We caught up with Lizzi Whaley, CEO of Spaceworks to hear her thoughts on lockdown.
I have noticed that the quality of presence on screen for some (not all) has changed. Last year I was diligent; I got up, had my shower, got dressed and ran the day as I would from the office but just sat in a home space. Now I'm turning up, fresh from a workout or feeding time at the zoo (my teenage kids). I've not worn any make-up this lockdown.
I have team members with kids flying around in their background. I was even in a client meeting last week where a client swore at his kids. And the other four people on the call didn't bat an eyelid. Whilst we have been lucky, our last level 4 was over a year ago. We have not had to endure what the rest of the world did. However quickly we have slipped into, this is what we do, this is normal, and really who cares if a child or animal is there on the screen.
I maintain that working from home has its benefits, and a well-established space to do this provides a delineation between work and home. But this is under ideal circumstances where we are creating a hybrid model of working from home and working in the office.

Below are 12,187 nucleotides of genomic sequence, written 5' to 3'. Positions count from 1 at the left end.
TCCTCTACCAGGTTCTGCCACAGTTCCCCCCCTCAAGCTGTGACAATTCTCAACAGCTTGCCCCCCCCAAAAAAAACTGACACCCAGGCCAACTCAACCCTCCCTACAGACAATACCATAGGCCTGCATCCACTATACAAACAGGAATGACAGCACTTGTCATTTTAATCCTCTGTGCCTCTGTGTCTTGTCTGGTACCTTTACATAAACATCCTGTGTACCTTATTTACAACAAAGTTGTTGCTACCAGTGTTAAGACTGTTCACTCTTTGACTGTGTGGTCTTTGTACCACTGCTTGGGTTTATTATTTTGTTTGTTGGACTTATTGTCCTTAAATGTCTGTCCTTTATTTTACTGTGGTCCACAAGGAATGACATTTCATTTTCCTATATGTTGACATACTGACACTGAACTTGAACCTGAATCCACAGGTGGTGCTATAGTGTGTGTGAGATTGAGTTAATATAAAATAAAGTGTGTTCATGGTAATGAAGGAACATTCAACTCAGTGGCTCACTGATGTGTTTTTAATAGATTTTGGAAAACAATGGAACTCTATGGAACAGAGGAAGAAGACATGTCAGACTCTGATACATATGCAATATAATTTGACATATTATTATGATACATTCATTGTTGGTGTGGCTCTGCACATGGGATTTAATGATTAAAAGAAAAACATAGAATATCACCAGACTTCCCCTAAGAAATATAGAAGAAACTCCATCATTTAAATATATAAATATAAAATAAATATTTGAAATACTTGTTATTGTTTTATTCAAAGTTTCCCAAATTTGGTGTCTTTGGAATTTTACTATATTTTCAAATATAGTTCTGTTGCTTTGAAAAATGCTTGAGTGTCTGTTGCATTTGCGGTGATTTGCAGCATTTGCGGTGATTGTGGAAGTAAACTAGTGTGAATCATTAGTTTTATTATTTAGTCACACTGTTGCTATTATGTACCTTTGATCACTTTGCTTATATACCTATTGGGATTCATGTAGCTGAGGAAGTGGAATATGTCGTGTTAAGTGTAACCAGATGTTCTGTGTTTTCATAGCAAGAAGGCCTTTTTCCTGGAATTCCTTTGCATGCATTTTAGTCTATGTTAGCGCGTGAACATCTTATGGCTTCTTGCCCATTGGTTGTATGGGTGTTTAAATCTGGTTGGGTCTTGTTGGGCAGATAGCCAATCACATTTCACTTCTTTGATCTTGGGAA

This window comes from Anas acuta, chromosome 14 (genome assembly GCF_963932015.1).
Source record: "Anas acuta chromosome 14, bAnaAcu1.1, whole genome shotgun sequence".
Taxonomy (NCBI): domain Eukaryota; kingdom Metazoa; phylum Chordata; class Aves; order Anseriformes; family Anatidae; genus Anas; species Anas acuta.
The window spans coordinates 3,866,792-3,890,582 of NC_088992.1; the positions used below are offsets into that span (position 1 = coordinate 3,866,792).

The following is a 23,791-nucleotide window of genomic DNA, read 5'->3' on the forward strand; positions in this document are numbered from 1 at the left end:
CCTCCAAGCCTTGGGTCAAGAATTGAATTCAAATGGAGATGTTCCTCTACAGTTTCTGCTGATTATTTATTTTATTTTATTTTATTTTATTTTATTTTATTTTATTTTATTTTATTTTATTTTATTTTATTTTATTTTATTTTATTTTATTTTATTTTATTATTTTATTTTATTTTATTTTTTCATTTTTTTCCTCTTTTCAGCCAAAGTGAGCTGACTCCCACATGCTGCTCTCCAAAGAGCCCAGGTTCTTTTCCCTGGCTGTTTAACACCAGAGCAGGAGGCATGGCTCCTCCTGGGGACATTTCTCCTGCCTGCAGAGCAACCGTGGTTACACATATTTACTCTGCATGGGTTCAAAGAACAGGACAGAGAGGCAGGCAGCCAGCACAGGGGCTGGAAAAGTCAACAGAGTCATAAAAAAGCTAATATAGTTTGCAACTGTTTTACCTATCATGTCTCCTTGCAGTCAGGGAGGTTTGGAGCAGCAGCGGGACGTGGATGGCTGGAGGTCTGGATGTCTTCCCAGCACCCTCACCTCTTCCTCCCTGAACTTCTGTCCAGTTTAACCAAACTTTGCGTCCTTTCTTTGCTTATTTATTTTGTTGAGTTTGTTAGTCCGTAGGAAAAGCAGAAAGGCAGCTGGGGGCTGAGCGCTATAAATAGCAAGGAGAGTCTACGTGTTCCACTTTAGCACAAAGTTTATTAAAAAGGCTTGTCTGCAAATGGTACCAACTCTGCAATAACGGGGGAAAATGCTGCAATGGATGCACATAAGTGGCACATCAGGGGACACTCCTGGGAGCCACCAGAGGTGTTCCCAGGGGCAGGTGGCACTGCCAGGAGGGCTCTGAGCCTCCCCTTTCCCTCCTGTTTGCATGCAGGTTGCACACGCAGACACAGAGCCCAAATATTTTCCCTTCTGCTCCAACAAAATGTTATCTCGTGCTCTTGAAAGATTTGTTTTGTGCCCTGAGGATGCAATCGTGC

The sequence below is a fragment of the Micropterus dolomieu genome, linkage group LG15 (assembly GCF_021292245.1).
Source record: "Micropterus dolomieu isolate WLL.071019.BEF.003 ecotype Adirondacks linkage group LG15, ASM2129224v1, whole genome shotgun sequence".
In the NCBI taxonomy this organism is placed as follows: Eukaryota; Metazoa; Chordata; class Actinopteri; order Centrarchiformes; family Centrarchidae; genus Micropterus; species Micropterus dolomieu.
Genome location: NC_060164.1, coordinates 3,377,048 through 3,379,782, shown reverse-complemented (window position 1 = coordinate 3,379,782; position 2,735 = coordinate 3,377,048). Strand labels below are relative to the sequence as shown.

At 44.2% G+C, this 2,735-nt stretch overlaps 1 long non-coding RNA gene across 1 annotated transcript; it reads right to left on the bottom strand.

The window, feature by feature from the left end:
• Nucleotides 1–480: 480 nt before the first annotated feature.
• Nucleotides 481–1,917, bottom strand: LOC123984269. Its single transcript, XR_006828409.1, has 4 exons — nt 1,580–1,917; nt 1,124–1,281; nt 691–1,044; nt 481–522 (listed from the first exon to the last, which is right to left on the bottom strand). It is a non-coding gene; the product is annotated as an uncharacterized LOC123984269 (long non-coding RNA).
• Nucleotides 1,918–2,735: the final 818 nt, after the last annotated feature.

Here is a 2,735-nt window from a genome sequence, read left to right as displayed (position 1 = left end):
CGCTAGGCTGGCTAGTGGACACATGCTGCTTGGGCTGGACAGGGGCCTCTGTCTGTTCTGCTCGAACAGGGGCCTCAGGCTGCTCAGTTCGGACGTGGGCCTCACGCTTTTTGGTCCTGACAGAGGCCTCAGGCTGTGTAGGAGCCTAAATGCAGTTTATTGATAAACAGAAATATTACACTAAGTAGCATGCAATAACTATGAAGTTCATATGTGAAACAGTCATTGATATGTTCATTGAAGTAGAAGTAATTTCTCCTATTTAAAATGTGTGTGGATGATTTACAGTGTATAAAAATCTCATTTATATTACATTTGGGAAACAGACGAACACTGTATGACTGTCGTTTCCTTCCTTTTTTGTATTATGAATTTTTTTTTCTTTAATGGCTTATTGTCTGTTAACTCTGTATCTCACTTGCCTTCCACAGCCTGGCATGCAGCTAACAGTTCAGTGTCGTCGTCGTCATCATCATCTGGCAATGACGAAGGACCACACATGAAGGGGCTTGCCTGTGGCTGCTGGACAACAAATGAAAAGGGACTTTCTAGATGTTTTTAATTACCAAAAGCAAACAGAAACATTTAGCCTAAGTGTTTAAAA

We go to the office for collaboration + connection + community. And working from home provides a contrast allowing for focus and intense bursts of productivity. But this model is washed away when we don't have balance—forced to cohabit under restrictive rules. Never have I had more appreciation for how much value social connection has. Interestingly enough, it's not just a social connection with my nearest and dearest – its everyone, my barista, the courier guy who loves seeing my dog in the office, my team walking down K Road.
There is safety in a place of inertia. It suggests that it will just keep going till there is a significant reason to change. As noted in the NY times article, languishing is the middle child of mental health, the forgotten ones, you're not bad, but you're also not great. I'm there; I get that.
As for setting up a home office, I'm all for it. But in lockdown, I think it's more about getting through and then getting back to a hybrid model.